Scene 171 (0:55) Jothee speaks to D'Argo to try and clear the air, before wanting to attack the Decimator.
Scene 226A (2:12) Stark is in a world of his own as Chiana looks on. Jothee enters and she contemplates that this ship isn't good for anybody. Jothee apologises for the past, and comments how she's no longer like a child. Aeryn enters and briefly discusses John, just as he returns from his trip down the wormhole.
Scene 229 (0:40) Sikozu tries to convince D'Argo that the Eidelon plan is "pure folly".
Scene 239 (0:38) Sikozu and Jothee attempt to fix Moya while discussing the planet below.
Scene 240A (2:05) Crichton searches for Stark amidst the floods of Moya, but finds Scorpius instead. Scorpius tells Crichton that use of a wormhole weapon would stop the Scarrans, and they have a tense face-off about their roles in the war and their relationship.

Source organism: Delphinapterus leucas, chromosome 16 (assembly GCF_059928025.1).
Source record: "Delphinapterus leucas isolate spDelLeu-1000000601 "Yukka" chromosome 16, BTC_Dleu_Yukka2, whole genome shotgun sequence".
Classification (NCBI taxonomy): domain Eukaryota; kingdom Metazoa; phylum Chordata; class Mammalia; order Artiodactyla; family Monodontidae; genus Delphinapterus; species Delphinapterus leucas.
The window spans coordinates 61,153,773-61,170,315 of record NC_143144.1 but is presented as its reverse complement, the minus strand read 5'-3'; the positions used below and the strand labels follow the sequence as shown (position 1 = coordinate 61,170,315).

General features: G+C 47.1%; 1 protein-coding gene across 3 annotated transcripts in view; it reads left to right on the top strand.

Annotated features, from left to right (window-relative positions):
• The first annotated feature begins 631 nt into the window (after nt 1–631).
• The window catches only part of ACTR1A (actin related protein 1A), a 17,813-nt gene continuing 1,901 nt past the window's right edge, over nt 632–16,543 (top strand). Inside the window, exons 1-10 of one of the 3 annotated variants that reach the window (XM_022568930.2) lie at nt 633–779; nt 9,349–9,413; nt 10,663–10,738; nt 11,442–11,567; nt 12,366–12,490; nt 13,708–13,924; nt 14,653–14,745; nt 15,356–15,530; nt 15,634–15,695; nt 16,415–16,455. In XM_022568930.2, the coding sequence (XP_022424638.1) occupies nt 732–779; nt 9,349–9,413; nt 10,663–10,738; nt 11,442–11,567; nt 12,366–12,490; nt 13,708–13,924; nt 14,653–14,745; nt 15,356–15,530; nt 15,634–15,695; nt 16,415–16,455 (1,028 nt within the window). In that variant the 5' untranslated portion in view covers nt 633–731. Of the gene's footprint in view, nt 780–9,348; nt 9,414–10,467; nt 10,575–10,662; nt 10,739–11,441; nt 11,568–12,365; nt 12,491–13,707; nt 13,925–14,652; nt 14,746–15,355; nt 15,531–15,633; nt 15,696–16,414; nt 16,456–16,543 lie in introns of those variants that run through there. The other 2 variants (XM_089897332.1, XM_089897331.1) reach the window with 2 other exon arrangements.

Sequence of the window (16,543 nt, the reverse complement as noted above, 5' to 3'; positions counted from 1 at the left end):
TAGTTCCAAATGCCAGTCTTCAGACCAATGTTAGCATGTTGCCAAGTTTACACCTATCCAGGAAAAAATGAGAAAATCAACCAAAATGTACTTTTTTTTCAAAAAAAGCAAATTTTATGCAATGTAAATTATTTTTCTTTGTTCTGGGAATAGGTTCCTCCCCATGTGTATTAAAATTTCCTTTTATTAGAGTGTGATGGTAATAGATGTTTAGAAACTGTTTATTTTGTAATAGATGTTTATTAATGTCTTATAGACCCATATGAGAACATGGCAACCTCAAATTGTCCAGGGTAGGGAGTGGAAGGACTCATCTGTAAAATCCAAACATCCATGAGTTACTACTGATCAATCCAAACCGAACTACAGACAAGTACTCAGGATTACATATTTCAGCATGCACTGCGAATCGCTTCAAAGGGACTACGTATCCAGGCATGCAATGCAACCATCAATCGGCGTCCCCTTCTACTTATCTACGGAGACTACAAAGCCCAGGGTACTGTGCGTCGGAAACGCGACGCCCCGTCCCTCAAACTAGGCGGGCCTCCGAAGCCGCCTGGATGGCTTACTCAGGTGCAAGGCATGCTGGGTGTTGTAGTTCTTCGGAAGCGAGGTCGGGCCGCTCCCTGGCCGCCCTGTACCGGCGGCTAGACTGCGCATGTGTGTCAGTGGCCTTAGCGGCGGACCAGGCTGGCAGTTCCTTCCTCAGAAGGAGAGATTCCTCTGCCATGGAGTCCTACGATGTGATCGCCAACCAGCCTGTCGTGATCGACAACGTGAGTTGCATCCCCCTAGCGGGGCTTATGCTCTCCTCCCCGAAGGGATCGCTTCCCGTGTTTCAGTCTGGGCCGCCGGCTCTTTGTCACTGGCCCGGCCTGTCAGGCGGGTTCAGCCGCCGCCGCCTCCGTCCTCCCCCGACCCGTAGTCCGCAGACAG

Scene 292A Extended (0:29) Sikozu and Grunchlk awake on the surface, and he tells her that it's splendid when the makings of a new deal come together.
Scene 339 (0:49) A nice scene as Rygel visits Crichton while he's unconscious, telling him how he's been accepted back to Hyneria, and says that as long as he lives Crichton will have a safe place to live.
The deleted scenes are wonderful to have and fill in a few little gaps in some of the character relationships of the series, in particular with respect to Rygel and Hyneria, the D'Argo/Chiana/Jothee triangle and Sikozu and Grunchlk's fates. It's a shame that some of these had to be cut, but you can see why most of them were. It's wonderful that we got this batch on the set though.